Sidebar - A list of natural hazards 

There are several different types of natural hazards in Sea to Sky Country.

Below are descriptions of some of them.

Rockfall : rocks commonly fall off the steep slopes above the Sea to Sky Highway. At least $1 million is spent annually to do safety work and the Ministry of Transportation plans on spending $18 million as part of the current upgrade to address safety issues.

Landslides as you travel from Horseshoe Bay to Pemberton:

M Creek :There are no known landslides at the southern end of the corridor although a "crack" in the land has been noted above M Creek. In 1981 a debris flow swept down and took out the bridge. Nine people died.

Mount Garibaldi: Recurrent landslides from this steep scarp have produced a huge debris fan at the mouth of the Cheekye River just north of Brackendale.

The Barrier: The fractured face of The Barrier has repeatedly collapsed, producing landslides along Rubble Creek, mostly recently in 1855-56. It’s likely this event will happen every 1,500 years.

The Fitzsimmons Landslip: An area 2.5 kilometres upstream from the village on Whistler Mountain threatens to send one million cubic metres of earth into Fitzsimmons Creek temporarily blocking it before bursting the damn and sending a debris flow down into the day skier parking lots and the local bus loop.

Between Wedgemont Lake trail and Green River crossing: Scientists know there was a massive rock avalanche probably in the order of 8 million cubic metres. There are currently some huge cracks in the mountain ridge above it so there is at least some possibility that there could be a future event but no studies have been done to assess risk.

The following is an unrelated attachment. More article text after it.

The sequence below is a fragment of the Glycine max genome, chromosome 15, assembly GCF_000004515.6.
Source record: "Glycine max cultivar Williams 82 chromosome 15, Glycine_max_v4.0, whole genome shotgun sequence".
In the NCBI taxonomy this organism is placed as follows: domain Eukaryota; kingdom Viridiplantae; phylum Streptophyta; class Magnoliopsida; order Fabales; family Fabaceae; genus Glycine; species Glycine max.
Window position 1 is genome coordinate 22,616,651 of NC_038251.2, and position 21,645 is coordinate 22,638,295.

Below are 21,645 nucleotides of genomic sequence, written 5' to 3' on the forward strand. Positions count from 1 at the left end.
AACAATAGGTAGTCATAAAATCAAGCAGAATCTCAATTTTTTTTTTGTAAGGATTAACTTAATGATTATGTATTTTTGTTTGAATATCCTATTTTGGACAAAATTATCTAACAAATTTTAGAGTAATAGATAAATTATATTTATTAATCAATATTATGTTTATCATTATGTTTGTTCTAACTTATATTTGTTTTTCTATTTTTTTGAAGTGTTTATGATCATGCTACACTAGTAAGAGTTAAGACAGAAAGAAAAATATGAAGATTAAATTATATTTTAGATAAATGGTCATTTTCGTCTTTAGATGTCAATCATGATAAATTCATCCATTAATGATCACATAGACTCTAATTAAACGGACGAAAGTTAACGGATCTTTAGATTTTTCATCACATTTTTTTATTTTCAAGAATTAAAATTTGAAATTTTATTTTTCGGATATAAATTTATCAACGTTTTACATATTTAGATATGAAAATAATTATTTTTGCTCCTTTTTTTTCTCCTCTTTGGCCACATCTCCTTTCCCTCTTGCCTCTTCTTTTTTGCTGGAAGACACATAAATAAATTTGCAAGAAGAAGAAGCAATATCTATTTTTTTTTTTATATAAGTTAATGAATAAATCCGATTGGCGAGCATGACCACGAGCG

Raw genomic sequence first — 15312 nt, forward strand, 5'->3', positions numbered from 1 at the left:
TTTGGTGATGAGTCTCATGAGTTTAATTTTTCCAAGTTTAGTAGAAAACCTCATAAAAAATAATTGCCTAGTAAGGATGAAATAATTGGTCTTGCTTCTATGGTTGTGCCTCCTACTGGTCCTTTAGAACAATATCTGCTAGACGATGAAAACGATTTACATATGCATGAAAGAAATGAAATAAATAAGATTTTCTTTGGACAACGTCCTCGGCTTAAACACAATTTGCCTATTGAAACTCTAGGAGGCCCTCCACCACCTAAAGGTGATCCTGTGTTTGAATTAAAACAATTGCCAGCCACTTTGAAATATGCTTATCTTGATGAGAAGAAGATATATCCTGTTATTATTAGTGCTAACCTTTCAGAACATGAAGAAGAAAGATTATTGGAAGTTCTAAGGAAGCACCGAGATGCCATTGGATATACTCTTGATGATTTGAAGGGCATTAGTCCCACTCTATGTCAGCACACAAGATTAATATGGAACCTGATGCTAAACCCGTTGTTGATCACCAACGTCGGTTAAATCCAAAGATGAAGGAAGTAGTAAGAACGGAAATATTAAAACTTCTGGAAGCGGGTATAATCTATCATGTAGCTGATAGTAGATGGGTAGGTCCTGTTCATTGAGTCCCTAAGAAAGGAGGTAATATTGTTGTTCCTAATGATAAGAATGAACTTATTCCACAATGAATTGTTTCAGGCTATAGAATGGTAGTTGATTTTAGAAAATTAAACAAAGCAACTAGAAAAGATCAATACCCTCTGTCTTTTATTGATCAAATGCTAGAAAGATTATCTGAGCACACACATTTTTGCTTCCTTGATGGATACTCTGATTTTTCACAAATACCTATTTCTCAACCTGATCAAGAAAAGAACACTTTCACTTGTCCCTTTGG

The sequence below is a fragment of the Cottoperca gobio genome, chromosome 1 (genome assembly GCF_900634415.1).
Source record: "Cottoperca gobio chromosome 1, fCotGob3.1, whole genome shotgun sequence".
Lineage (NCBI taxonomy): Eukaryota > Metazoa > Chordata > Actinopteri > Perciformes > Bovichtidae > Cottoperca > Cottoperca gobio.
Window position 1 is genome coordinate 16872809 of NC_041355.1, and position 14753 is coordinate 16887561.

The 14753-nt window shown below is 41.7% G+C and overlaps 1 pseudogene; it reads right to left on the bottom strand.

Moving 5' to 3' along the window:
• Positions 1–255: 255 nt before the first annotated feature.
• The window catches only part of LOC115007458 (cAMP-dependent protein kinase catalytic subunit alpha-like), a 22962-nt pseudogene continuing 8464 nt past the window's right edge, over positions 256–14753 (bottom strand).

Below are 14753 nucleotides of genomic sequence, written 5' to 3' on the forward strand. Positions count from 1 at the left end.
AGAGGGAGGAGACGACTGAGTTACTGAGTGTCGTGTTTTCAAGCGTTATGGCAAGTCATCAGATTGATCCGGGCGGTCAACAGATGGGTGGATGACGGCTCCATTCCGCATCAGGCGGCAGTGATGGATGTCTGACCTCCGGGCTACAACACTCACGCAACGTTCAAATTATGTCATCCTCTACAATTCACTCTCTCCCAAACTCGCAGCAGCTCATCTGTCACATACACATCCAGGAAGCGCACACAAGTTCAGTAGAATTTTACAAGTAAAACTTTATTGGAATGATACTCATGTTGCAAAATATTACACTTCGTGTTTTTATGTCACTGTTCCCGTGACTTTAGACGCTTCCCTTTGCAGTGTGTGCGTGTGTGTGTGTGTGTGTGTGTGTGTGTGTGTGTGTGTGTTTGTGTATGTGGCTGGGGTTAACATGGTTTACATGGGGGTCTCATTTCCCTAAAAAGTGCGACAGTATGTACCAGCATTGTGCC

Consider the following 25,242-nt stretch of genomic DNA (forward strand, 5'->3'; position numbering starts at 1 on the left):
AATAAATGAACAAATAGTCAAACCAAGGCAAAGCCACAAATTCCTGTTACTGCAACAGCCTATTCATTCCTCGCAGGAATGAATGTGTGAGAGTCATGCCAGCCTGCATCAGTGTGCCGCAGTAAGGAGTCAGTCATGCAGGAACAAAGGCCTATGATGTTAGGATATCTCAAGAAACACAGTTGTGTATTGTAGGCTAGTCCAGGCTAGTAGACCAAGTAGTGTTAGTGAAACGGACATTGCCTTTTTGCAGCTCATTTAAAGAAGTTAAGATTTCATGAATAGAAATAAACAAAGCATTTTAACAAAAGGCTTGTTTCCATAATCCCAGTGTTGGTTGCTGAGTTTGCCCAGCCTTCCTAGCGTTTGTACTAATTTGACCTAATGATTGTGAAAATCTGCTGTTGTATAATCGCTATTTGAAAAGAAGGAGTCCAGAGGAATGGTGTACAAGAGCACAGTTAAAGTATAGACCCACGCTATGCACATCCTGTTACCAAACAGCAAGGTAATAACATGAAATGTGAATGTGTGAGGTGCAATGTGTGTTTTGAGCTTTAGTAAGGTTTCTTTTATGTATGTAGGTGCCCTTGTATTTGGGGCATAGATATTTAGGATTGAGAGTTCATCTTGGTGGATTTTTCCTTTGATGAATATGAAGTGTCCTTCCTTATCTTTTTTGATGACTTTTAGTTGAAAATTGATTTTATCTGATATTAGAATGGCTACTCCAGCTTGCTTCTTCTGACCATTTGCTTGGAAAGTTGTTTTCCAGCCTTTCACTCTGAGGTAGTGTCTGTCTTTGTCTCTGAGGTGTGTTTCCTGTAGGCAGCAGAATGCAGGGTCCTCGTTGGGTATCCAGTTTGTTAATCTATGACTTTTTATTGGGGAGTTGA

Mystery Creek: This was a rock avalanche with about 30-50 million cubic metres of rock. It happened at least 900 years ago.

Mount Currie: There is a one-kilometre crack across its face.

Debris Flows : Most of the creeks along Howe Sound have now been assessed and steps taken to prevent debris flows which could injure people or cause property damage. However, as the washing away of the Rutherford Creek Bridge last October proved, Mother Nature usually has the last word.

Floods : Pemberton and Squamish most at risk.

Earthquakes : Damage will depend on how close it is to the corridor. At the very least lose or unstable rock will be shaken free above the highway and it is likely the road will be closed, possibly for several days as crews deal with multiple rockfalls.

It could also trigger massive landslides at weak points like the Barrier. Big earthquakes in this region usually take place every 300 to 500 years. The last earthquake was Jan. 26, 1700.

Volcanoes : Of the three in the area, Mount Garibaldi, Mount Cayley and Mount Meager, only the later is considered potentially active. If any of them were to erupt they would not only send ash as far as Alberta they could also cause massive flooding problems due to river blockages by debris. Mount Meager last erupted 2,400 years ago.


Subscribe to this thread:

Add a comment

Readers also liked…

  • Swarmed!

    How Whistler and other global hotspots are dealing with the impacts of overtourism
    • Nov 5, 2017
  • The spearhead's new era

    Whistler's backcountry moves into high gear
    • Apr 24, 2017

Latest in Feature Story

  • Public Access

    The strange legacy of Whistler's unapologetically grassroots cable TV provider
    • Sep 23, 2018
  • Risk rising

    Receding glaciers are making Pemberton-area volcano Mount Meager less stable than ever before
    • Sep 16, 2018
  • Our plastic pipeline

    B.C.'s program to recycle packaging might not be enough to justify our over-use of plastics
    • Sep 9, 2018
  • More »


Demystifying the rules around renting out your Whistler home

From average price per night to acquiring the proper license, here’s what you need to know...more.

© 1994-2018 Pique Publishing Inc., Glacier Community Media

- Website powered by Foundation